For his supporters, AMLO is the most relatable leader the country has had in decades. Yet others struggle to explain the president’s appeal after policy quirks that appear to turn conventional political wisdom on its head. His lavishing of aid on national oil company Petróleos Mexicanos seems at odds with his refusal to spend during the pandemic; his reluctance to travel overseas, except to the US, has risked diminishing Mexico’s standing abroad; while his form of populism can come across as aggressively nationalistic and anti-business.
As he enters the last lap of his presidency, AMLO suddenly finds the world has become more like him. Russia’s invasion of Ukraine has shown that the world still needs fossil fuels, and his focus on Mexico first is in tune with an age when self-sufficiency and resilient supply chains is the new normal. US-China competition has been a boon to Mexico’s economy as the move toward near-shoring brings companies like Tesla Inc. south of the US border. As food security topped the global agenda, he sought to defend domestic corn production while picking a fight with US farmers, saying he didn’t want Mexicans to eat their genetically modified corn.
His focus on domestic politics resonates with those for whom globalization has failed, according to a former government official who asked not to be named. The global shift toward more nationalistic views has helped him slot into the current moment after decades of pursuing these ideas, the official said.
It’s a development that became accentuated during the pandemic, when the key response came from governments and not political blocs, according to Carolina Muñoz Canto, politics professor at the Colegio de Tlaxcala in San Pablo Apetatitlán, who wrote her doctoral thesis on AMLO before he won the presidency.
“There seemed to be a return to the nation-state as the basic entity that could provide assistance and give the population a certain amount of security,” she said. “The language of López Obrador connects to this questioning of political blocs and the return to the nation-state,” with the addition of rhetoric about seeking oil and food independence, she said.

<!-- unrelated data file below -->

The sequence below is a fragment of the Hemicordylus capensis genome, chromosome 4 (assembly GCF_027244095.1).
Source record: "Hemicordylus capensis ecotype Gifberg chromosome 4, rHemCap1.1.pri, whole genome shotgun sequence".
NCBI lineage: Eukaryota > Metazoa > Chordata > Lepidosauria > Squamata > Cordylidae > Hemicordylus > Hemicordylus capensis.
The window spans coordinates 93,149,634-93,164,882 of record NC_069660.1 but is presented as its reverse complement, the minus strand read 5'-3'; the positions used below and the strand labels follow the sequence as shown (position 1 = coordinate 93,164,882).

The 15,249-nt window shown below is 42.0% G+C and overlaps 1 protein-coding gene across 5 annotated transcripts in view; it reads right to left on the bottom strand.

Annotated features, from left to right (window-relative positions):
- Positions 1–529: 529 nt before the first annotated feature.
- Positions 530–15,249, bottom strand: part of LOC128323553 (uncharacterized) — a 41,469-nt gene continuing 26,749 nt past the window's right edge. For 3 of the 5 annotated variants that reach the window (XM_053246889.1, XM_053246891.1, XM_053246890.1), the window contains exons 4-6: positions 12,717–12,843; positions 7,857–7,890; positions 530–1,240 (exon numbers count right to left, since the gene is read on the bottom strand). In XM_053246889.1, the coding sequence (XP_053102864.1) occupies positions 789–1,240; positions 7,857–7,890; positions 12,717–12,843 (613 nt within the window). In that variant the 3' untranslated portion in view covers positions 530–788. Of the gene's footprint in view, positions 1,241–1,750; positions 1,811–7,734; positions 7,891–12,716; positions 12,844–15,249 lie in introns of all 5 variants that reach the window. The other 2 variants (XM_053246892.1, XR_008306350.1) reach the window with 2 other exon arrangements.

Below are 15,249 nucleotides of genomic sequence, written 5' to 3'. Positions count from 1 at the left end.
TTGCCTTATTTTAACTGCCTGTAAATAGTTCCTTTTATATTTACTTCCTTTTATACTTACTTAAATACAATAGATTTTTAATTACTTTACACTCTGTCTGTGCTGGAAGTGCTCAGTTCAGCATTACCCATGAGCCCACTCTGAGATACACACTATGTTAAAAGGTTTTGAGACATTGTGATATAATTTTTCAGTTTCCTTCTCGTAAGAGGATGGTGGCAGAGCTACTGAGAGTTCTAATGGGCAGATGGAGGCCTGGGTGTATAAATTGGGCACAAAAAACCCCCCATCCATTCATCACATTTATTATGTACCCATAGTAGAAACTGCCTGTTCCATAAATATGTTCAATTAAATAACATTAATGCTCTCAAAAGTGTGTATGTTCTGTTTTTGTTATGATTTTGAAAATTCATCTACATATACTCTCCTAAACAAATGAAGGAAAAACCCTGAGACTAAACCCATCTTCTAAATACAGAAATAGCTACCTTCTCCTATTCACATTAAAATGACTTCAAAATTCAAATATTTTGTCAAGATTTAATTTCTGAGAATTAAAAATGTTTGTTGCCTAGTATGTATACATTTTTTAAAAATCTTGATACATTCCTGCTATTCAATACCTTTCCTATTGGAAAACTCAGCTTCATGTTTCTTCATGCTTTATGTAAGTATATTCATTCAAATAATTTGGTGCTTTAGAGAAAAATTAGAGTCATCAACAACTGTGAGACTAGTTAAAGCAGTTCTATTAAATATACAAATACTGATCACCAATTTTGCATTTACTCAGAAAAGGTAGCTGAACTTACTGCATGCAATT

AMLO says his government strategy can be boiled down to fighting corruption. “This is fundamental, the rest is an accessory,” he said at his Aug. 1 press conference. Corruption, he added, was more than a pandemic, “it was a pest devastating everything.”
He swept to power in December 2018 at a time of general discontent among the population with the political class and institutions, much of it related to corruption, while low to near-zero economic growth perpetuated inequality, according to Adriana Báez Carlos, politics professor at the National Autonomous University of Mexico.
He tapped into that sentiment and made it his own, with the result that all Morena candidates plan to follow his lead, while even the opposition needs to pay heed to his style and focus. “It’s clear that the people are asking for more attention, and it has to be taken into account,” she said.
Whoever ends up succeeding him will have a tough act to follow. He’s leaving an economy that is growing, with the peso strengthening to an eight-year high and investment arriving, buoyed by the country’s proximity to the US. He boosted pensions and strengthened labor rights, while Congress added vacation time and discussed shortening the work week. Unemployment is at historically low levels, the minimum wage has grown exponentially, and some 30 million families receive cash transfers.
“After so many years of seeking a change, it’s finally here,” said Roberto Zaldivar, 78, from Mexico City, who attended the July event in the Zócalo with his wife, daughter, two sons, granddaughter and nephew. “Now we really want the transformation to carry on.”
Critics call it a campaign ploy, or a rewriting of previously announced aid programs. For Felipe Hernández of Bloomberg Economics, AMLO’s policies on salaries helped contribute to household incomes and domestic demand, but his record overall is one of wasted potential, in the main due to his nationalist rhetoric. “You can say that the economy did relatively well during his administration, but could have done significantly better,” Hernandez said.
What’s sure is that he’s bequeathing his successor a worsening fiscal outlook, and as popular as AMLO is, his polling in economic performance and security is negative, posing an electoral risk for Morena. But behind closed doors, even bankers and top investors who hardly sympathize with his views acknowledge that by strengthening labor conditions and boosting handouts for older citizens, AMLO has made an impact on Mexican society.
“His diagnosis of the country was the right one,” said Esquivel, who argues the gap in earnings between the richest Mexicans and the poorest has shrunk, in part because the least affluent households have seen their incomes rise by about 20%. “He’s kept his word.”